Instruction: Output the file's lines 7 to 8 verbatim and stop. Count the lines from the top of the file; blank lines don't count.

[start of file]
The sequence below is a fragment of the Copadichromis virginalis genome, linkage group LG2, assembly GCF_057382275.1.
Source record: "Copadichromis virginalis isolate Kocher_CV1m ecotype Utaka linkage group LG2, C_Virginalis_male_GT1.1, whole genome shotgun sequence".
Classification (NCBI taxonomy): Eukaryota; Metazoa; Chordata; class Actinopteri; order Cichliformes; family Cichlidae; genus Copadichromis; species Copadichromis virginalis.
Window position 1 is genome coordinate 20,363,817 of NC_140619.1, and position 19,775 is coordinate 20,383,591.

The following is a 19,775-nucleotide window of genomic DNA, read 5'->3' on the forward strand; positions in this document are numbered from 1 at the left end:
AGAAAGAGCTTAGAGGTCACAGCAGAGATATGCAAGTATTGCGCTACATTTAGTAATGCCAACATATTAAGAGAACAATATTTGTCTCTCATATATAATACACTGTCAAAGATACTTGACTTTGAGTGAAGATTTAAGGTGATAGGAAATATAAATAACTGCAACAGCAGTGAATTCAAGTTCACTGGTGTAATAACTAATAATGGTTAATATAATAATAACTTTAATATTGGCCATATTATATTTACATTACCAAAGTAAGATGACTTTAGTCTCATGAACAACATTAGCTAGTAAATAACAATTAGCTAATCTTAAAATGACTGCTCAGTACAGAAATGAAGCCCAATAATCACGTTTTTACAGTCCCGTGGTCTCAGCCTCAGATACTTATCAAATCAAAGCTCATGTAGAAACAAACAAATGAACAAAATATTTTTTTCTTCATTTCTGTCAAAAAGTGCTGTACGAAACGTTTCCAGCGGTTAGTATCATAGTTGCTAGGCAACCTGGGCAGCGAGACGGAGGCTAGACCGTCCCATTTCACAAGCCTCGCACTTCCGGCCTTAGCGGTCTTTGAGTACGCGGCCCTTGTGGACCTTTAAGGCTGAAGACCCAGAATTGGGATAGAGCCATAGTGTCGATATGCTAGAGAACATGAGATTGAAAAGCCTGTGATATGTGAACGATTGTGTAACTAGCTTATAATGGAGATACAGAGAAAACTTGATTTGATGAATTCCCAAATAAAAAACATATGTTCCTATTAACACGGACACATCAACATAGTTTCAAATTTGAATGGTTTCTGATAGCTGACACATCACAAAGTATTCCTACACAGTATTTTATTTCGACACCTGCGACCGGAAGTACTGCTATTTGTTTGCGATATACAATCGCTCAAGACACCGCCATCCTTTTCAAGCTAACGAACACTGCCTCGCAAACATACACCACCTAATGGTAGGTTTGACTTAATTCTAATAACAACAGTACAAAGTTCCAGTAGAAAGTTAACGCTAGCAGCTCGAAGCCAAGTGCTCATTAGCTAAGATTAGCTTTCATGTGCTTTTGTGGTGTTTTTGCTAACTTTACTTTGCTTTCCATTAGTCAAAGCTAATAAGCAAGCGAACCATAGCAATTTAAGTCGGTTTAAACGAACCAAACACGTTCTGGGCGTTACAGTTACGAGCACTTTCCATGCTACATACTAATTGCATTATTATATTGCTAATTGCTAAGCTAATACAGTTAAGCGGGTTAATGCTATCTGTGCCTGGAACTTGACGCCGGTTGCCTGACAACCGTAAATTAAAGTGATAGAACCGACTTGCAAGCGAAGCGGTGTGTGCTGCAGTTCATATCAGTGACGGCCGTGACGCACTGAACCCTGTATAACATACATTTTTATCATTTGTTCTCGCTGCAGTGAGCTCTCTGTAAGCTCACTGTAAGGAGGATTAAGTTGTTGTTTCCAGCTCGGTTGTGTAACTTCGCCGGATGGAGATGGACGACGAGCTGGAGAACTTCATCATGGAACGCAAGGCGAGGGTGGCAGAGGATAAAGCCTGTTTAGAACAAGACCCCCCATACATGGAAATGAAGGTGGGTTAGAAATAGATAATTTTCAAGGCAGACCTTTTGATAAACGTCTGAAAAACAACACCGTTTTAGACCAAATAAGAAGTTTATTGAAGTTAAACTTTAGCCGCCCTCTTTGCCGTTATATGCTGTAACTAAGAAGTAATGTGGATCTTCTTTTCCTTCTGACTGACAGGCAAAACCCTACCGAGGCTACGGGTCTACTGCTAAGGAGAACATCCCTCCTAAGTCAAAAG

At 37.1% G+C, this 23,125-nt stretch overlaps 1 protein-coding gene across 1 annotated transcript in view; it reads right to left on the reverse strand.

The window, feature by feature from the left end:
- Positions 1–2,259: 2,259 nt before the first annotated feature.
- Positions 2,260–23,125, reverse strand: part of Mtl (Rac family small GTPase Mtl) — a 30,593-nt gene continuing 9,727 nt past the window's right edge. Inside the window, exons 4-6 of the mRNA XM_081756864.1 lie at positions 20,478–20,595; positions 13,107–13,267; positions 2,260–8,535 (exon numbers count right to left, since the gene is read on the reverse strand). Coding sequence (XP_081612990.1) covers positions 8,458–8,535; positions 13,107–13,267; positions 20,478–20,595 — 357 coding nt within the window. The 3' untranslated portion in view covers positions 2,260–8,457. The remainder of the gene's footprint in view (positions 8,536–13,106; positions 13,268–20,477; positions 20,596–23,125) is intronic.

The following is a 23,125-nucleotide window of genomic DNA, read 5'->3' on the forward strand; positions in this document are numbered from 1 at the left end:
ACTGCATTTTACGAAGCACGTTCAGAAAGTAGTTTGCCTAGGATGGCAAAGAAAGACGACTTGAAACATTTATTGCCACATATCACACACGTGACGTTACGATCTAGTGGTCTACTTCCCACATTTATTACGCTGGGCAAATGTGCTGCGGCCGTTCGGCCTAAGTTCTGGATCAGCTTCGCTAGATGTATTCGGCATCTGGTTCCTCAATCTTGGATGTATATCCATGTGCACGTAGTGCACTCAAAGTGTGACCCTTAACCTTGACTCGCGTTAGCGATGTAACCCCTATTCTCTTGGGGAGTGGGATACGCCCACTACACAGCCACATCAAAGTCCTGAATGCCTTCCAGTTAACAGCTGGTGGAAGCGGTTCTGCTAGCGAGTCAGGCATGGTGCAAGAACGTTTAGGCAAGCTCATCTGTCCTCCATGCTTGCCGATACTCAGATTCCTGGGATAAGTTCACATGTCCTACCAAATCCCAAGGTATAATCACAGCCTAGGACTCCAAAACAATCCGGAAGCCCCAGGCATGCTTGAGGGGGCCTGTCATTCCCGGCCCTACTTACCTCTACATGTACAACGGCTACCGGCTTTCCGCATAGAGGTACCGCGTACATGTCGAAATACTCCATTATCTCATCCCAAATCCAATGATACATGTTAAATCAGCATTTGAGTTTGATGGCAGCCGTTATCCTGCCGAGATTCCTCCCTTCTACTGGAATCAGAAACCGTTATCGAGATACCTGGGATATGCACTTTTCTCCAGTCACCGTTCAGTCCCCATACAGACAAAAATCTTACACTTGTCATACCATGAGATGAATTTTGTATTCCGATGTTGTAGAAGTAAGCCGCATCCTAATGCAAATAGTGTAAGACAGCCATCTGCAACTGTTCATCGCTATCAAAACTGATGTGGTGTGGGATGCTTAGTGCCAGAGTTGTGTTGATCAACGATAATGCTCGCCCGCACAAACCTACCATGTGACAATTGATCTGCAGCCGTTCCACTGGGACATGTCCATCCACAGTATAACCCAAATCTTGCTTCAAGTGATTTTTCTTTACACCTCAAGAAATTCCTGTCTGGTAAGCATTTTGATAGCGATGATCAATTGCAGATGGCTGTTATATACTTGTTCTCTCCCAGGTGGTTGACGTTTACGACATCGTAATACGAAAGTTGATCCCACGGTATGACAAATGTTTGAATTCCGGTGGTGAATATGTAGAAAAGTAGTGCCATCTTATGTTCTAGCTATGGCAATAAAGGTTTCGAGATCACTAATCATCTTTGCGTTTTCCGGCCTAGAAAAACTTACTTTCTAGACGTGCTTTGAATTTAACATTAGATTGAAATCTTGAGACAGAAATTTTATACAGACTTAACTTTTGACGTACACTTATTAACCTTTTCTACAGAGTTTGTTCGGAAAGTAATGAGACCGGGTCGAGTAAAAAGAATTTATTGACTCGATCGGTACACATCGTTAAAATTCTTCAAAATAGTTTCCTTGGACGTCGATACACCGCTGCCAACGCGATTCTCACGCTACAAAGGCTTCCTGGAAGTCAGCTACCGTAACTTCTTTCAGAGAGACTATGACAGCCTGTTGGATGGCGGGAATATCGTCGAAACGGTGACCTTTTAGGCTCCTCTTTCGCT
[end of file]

At 37.1% G+C, this 23,125-nt stretch overlaps 1 protein-coding gene across 1 annotated transcript in view; it reads right to left on the reverse strand.

The window, feature by feature from the left end: